The National Science Foundation has issued a call for proposals for partnerships to shoulder the cost of running the Arecibo radio telescope in Puerto Rico.

NSF is seeking proposals for cooperative partnerships to handle operations of the giant radio observatory starting in 2018.

NSF, which currently spends about $8 million a year running Arecibo, wants to cut its share of costs down to $2 million, with the new partners making up the difference. Proposals are due to the NSF in late April. [AP]

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The Air Force is considering taking over a spare NOAA geostationary weather satellite to provide coverage of the Indian Ocean region. During a panel at the AMS meeting this week, Ralph Stoffler, director of weather for the U.S. Air Force, said the Air Force and NOAA signed an agreement last month that could allow the Air Force to take possession of the GOES-14 weather satellite, currently a spare, and move it to the Indian Ocean region. That would address a long-running problem the Air Force has had with getting good weather data from the region, as it currently relies on aging European weather satellites there. The Air Force would not pay for the satellite, but would be responsible for developing a downlink station in the region. [SpaceNews]

NOAA says its newest weather satellite, GOES-16, is doing well in initial tests.The agency released the first images from the spacecraft earlier this week, and in presentations at the AMS meeting officials said the spacecraft is operating well. All six instruments on the spacecraft have achieved “first light” and are going through a rigorous test program expected to last through May. NOAA will then decide whether to operate GOES-16 from its eastern or western orbital slots. [SpaceNews]

Several members of Congress have asked DARPA to reconsider a planned satellite servicing program. In two separate letters, four members of Congress said that DARPA’s Robotic Servicing of Geosynchronous Satellites (RSGS) program appears to be in conflict with national space policy by competing with private efforts to develop satellite servicing systems. One member, Rep. Duncan Hunter (R-Calif.), complained that RSGS also appeared to duplicate a NASA satellite servicing program, Restore-L, focused on satellite servicing in low Earth orbit. Orbital ATK, which is not participating in the RSGS program, is developing its own satellite servicing system through its Space Logistics LLC subsidiary. [SpaceNews]

An Indian navigation satellite has suffered a problem with its atomic clock similar to those experienced on Europe’s Galileo spacecraft. One of the seven satellites in the NAVIC system, which provides navigation services for India and the surrounding region, is not in service because of a problem with its atomic clock, according to A.S. Kiran Kumar, chairman of the Indian space agency ISRO. The atomic clock is from a Swiss company, Spectratime, that provided the atomic clocks on the Galileo spacecraft recently reported to be suffering problems. Kumar said ISRO is working to try to resolve the clock problem and return the spacecraft to service. [NDTV]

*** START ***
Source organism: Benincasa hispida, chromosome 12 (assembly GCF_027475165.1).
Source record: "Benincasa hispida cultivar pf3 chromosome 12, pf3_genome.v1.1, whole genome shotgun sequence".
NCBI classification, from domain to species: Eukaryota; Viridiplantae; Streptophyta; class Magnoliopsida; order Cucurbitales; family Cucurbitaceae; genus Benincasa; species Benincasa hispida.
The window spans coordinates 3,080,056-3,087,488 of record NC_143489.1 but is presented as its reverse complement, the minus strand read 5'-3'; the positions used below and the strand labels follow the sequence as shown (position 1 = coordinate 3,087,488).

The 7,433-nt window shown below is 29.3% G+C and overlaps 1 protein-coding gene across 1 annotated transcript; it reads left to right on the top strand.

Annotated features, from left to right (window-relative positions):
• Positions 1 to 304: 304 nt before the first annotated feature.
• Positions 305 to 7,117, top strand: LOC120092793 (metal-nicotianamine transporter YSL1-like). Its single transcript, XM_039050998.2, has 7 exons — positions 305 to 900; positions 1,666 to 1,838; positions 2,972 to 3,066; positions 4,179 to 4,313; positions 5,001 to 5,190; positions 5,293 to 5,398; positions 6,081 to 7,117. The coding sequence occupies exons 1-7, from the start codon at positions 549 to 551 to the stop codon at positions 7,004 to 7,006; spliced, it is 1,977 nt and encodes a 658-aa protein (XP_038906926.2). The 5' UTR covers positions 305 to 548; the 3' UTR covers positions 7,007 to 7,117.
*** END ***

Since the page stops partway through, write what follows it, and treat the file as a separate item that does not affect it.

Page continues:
Boeing unveiled Wednesday the new pressure suits that astronauts flying on the CST-100 Starliner commercial crew spacecraft will wear. Boeing developed the bright blue suit with David Clark Co. to be a lighter, more comfortable version of the “pumpkin” pressure suits worn on shuttle missions. The suit’s advances include lightweight fabrics and a hoodie-like helmet that can be zipped into place. Those suits would be first used on a CST-100 test flight to the ISS scheduled for August 2018. [Florida Today]

NASA has resumed full-fledged vibration testing of the James Webb Space Telescope after an anomaly during a test last month. NASA said this week that an anomaly during a Dec. 3 test was created by “gapping,” or very small motions, in a launch restraint mechanism in the telescope. Inspections of the telescope found no evidence of damage, and vibration tests have since resumed. NASA emphasized that Webb remains on budget and on schedule for a launch in October 2018 despite the delay caused by the anomaly investigation. [Spaceflight Now]

India has successfully tested the improved upper stage of its GSLV rocket. The C-25 cryogenic upper stage performed a 50-second static fire test on Wednesday and performed as expected. The upper stage was developed for the Mark 3 version of the GSLV, giving the rocket additional performance. The first GSLV Mark 3 launch is expected in the coming months. [The Hindu]

Pluto’s largest moon, Charon, may have once had a form of plate tectonics. In a new paper, planetary scientists conclude that the moon once had an ocean of liquid water and, as it froze, the moon’s crust expanded and cracked. That would explain features like rifts valleys found on Earth, although scientists said they haven’t seen anything that would show plated colliding into each other and creating mountains, as happens on Earth. []

Elon Musk’s tunnel-boring ambitions will start, modestly, at SpaceX. In a series of tweets this week, Musk said he was following through with plans to build tunnels to help relieve traffic, starting “across from my desk at SpaceX.” As it turns out, that initial tunnel will go only from the company’s headquarters building to a parking garage across the street. The company had been in discussions with local officials in Hawthorne, California, where the company is based, about building either a pedestrian bridge or tunnel, and recently started preparations on company property for a tunnel. Three company employees were injured crossing that street in a hit-and-run accident last month. [Daily Breeze]

Jeff Foust writes about space policy, commercial space, and related topics for SpaceNews. He earned a Ph.D. in planetary sciences from the Massachusetts Institute of Technology and a bachelor’s degree with honors in geophysics and planetary science...